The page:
Newswire: End of Kamala Harris’ White House campaign, ignites discussion on her treatment

By Lauren Victoria Burke, NNPA Newswire Contributor

Senator Kamala Harris

On December 3, Senator Kamala Harris of California suspended her campaign for the White House. Harris’ decision was announced by video after four straight weeks of negative media coverage regarding her campaign organization and strategy.
Harris’s campaign started with a bang and a ton of media attention. She announced her run for the presidency on January 27 to a crowd of over 20,000 in Oakland, Calif. But after a dynamic and promising start, Harris’ campaign struggled with a consistent message and then low poll numbers. Some political observers theorized that the entrance of former Vice President Joe Biden in the race hurt Harris’ campaign.
Many also noted that Harris was treated differently and more harshly than other candidates running for The White House in 2020.
“I really appreciated getting the opportunity to draw attention to the manufactured disinformation campaign against #KamalaHarris. Many articles will write about the gossip yet won’t acknowledge the tragically effective suppression campaign against her,” wrote Reecie Colbert who focuses on the views and politics impacting African American women.
“A lot of people won’t realize the depth of this tragedy for a while – or ever. But this was what we needed. The best person for the job to vanquish Trump and get our country on track. Too much focus on disinformation and polls instead of what’s right for America,” wrote Reginald Hudlin about Harris on twitter.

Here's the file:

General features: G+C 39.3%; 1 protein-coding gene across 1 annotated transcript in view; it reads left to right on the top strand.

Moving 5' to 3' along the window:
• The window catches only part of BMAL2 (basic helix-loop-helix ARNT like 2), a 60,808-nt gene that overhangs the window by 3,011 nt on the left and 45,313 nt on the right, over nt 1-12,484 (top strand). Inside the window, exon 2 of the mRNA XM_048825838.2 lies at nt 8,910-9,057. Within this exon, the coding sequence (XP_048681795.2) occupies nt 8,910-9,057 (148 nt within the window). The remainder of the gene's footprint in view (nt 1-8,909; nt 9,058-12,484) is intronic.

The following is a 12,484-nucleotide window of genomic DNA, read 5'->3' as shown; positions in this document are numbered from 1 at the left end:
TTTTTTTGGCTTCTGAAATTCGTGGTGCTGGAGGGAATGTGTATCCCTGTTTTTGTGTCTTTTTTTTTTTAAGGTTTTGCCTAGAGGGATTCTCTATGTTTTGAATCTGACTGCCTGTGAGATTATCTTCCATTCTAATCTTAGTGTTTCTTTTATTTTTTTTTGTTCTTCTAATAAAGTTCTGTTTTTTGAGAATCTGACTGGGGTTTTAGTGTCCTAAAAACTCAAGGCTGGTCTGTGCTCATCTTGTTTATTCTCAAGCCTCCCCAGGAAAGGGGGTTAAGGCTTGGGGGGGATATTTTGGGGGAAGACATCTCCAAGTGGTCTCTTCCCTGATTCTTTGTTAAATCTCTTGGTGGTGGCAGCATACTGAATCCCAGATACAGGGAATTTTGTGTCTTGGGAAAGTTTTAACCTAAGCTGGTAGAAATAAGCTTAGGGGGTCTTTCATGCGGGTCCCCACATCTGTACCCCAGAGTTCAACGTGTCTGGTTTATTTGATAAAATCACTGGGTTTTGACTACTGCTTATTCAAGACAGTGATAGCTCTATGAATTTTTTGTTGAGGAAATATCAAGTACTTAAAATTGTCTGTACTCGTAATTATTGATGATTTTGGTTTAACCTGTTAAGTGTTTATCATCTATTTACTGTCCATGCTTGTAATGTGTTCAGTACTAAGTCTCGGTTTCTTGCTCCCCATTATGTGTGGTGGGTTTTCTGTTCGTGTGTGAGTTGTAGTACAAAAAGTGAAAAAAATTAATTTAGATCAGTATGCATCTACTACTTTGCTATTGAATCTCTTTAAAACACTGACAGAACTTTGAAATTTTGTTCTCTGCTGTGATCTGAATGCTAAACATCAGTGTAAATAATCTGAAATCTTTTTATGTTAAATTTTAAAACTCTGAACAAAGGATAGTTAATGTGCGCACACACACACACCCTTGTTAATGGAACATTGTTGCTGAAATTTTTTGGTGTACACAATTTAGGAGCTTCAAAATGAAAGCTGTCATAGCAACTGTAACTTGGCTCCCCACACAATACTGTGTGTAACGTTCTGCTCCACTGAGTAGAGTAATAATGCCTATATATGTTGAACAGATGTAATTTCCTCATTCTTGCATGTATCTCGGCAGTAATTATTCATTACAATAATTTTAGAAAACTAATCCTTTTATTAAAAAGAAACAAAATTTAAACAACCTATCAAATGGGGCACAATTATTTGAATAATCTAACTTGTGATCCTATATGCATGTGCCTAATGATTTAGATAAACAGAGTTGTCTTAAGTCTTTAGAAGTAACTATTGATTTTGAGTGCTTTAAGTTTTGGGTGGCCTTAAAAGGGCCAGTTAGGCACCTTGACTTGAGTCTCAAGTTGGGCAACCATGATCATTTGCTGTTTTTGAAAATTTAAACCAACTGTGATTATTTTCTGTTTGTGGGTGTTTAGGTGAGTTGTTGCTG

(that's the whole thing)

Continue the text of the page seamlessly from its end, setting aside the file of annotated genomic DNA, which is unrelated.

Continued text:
“Sen. Kamala Harris, a proud graduate of Howard University, and a fearless advocate for equal justice under the law has decided to suspend her 2020 presidential campaign. Something tells me we will hear more from her in the future. Thank you Senator Harris for your courage and tenacity,” observed Donna Brazile.
“Thank you Kamala Harris for running a spirited and issue-oriented campaign. I look forward to working with you to defeat the most dangerous president in history and ending the hatred and divisiveness that he has created,” wrote Sen. Bernie Sanders (I-VT).
Harris was on the only African American women running for the White House in 2020. She was the second African American woman, the first since Shirley Chisholm’s historic run in 1972, to run for The White House as a major party candidate in 47 years.
Rumors are already circulating that Harris may be selected as a running mate or for a cabinet position at a later date.
“To all the candidates, staff, and volunteers who have worked their hearts out for presidential campaigns that have ended—remember that fighting for what you believe in is always worth it,” wrote former Secretary of State Hillary Clinton on December 3, hours after Harris announced she was ending her campaign.

Newswire : Rep. Barbara Lee considers run for Chair of the Democratic Caucus

By Freddie Allen (Editor-in-Chief, NNPA Newswire and BlackPressUSA.com)
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Rep. Barbara Lee (D-Calif.) said that she’s seriously considering running for Chairman of the Democratic Caucus, the fourth-highest ranking position in Democratic leadership in the United States House of Representatives.
“Given where our party is and the direction that it needs to go in…my history and experience demonstrate that I really can help unify the Democratic Party,” Lee said.
As an example, Lee noted her work leading up to the 2016 Democratic presidential primary. Lee said that she didn’t endorse former Secretary of State Hillary Clinton or Vermont Senator Bernie Sanders. And it wasn’t because of ideological differences; Lee said that she wanted to help craft the party’s agenda.